Phin Barnes recalls how, when his VC firm First Round Capital was deciding whether to back the meal-kit delivery service Blue Apron, founder Matt Salzberg’s eyes lit up as he nerded out on logistics details. When Greycroft Partners led a $30 million round for Thrive Market, an online wholesale-buying club for health-focused food, investor Dana Settle said that besides the company’s great metrics, the two co-founders’ completely different and complementary skill sets sealed the deal. While there’s no formula to make a memorable impression on investors, there are rules of thumb. Below, three VCs note the best pitches they’ve ever received and what you can learn from them.
Don’t Pitch Until You Know You’ll Nail It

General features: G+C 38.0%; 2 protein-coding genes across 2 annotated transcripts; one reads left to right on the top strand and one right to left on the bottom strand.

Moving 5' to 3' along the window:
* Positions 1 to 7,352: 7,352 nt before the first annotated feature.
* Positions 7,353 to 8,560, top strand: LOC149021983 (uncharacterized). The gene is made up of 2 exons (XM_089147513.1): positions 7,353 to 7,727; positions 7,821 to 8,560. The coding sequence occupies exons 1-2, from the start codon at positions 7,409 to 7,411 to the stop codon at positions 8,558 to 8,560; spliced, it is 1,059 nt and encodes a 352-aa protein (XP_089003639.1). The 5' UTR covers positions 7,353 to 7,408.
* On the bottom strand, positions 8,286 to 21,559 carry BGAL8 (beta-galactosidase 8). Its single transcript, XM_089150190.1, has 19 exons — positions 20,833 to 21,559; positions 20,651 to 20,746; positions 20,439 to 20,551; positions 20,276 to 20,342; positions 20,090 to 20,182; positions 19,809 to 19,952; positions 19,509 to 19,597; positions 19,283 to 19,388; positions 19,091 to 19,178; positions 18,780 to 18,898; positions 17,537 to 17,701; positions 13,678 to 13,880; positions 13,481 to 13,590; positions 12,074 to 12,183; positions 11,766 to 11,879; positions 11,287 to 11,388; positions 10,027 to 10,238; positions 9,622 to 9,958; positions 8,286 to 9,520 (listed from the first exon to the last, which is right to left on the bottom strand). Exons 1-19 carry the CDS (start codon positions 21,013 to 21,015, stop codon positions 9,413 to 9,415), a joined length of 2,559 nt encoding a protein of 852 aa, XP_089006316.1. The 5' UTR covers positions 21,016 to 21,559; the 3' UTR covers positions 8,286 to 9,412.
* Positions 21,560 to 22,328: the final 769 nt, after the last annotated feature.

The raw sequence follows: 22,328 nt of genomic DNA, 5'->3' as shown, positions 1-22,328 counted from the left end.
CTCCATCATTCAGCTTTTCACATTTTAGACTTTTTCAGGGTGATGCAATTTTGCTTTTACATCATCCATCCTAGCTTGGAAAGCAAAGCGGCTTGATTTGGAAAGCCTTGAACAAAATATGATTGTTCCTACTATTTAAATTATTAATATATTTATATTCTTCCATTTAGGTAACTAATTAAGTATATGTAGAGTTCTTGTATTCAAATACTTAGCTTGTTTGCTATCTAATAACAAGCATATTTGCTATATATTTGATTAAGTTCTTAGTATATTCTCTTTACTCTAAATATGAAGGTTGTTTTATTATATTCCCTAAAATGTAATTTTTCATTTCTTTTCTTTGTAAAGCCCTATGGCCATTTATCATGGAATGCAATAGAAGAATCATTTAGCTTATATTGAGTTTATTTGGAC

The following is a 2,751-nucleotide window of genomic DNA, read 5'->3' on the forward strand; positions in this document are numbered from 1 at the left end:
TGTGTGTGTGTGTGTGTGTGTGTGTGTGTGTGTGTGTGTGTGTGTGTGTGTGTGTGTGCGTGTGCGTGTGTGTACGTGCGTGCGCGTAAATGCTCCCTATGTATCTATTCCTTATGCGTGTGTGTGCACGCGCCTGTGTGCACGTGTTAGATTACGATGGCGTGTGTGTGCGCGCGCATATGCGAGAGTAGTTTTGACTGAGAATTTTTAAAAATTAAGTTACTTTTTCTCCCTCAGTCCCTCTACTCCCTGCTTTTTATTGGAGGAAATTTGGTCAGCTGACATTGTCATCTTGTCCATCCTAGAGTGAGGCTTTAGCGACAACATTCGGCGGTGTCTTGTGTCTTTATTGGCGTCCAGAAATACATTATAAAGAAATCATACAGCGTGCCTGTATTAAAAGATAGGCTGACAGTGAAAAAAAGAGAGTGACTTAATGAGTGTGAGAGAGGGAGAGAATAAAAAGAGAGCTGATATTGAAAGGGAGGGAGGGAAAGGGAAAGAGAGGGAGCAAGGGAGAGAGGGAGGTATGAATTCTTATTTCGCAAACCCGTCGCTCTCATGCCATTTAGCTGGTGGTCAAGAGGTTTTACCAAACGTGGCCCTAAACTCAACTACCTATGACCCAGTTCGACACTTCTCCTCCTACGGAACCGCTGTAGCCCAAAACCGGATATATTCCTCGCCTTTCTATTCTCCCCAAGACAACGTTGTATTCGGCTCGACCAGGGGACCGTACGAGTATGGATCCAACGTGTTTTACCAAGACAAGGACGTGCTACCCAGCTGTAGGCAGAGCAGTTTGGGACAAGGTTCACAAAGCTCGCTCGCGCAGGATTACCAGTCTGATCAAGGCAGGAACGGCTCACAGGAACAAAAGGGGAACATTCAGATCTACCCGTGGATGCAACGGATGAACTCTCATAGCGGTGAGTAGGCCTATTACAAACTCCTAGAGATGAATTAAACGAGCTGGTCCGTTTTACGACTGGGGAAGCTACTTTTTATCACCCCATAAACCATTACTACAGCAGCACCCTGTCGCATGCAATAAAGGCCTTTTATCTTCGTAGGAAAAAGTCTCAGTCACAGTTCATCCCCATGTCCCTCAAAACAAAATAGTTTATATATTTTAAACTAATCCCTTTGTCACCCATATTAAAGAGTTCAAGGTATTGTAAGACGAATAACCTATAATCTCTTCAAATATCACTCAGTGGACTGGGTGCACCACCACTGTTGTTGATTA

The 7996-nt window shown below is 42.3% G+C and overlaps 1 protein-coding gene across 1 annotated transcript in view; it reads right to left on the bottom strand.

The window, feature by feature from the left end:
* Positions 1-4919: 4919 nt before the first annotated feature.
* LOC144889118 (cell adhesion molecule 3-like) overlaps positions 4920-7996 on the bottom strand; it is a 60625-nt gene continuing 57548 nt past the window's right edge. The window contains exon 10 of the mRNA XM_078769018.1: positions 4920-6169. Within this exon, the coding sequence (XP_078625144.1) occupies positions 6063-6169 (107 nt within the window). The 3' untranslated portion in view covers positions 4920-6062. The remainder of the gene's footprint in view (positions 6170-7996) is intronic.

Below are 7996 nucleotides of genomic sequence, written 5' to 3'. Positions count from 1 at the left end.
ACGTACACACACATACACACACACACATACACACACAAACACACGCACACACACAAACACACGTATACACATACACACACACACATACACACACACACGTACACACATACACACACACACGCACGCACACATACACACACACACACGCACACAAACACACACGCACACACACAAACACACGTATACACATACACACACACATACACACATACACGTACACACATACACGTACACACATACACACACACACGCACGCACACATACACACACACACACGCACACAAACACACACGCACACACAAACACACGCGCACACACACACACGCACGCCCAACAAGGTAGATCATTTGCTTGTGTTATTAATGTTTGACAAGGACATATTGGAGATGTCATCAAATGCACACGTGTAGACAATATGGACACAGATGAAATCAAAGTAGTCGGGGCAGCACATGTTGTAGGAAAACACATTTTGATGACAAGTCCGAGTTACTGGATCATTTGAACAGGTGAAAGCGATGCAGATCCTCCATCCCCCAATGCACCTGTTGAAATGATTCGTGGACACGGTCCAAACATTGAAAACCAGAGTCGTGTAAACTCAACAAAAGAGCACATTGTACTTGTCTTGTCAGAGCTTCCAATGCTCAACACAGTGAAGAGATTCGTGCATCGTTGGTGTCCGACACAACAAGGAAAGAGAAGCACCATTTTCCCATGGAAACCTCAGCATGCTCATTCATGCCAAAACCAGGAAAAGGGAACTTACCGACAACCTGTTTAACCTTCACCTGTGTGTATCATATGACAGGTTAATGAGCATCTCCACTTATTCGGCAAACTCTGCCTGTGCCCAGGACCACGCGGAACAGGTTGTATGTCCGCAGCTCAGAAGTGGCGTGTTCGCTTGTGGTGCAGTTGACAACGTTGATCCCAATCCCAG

There’s nothing more powerful than waiting to pitch until it’s obvious your startup is killing it. That’s how Talkdesk, a San Francisco-based company that makes cloud-based call-center technology, landed $12 million from Silicon Valley VC firm DFJ Venture. “At the end of the day, VCs make decisions on very little data, so the more data you can provide, the more you bring them into your business and the more trust you build,” says COO Gadi Shamia.When Talkdesk pitched DFJ partner Josh Stein, the company had crossed the $4 million revenue run rate and had generated $1 million in net cash in the previous six months. “They kept it very lean, raised a very little bit of money, and spent it very carefully,” Stein says. “They waited until they had sort of cracked the code on the product, and until the metrics were brain-dead obvious. That’s when investors will be begging you to take their money, instead of the other way around.”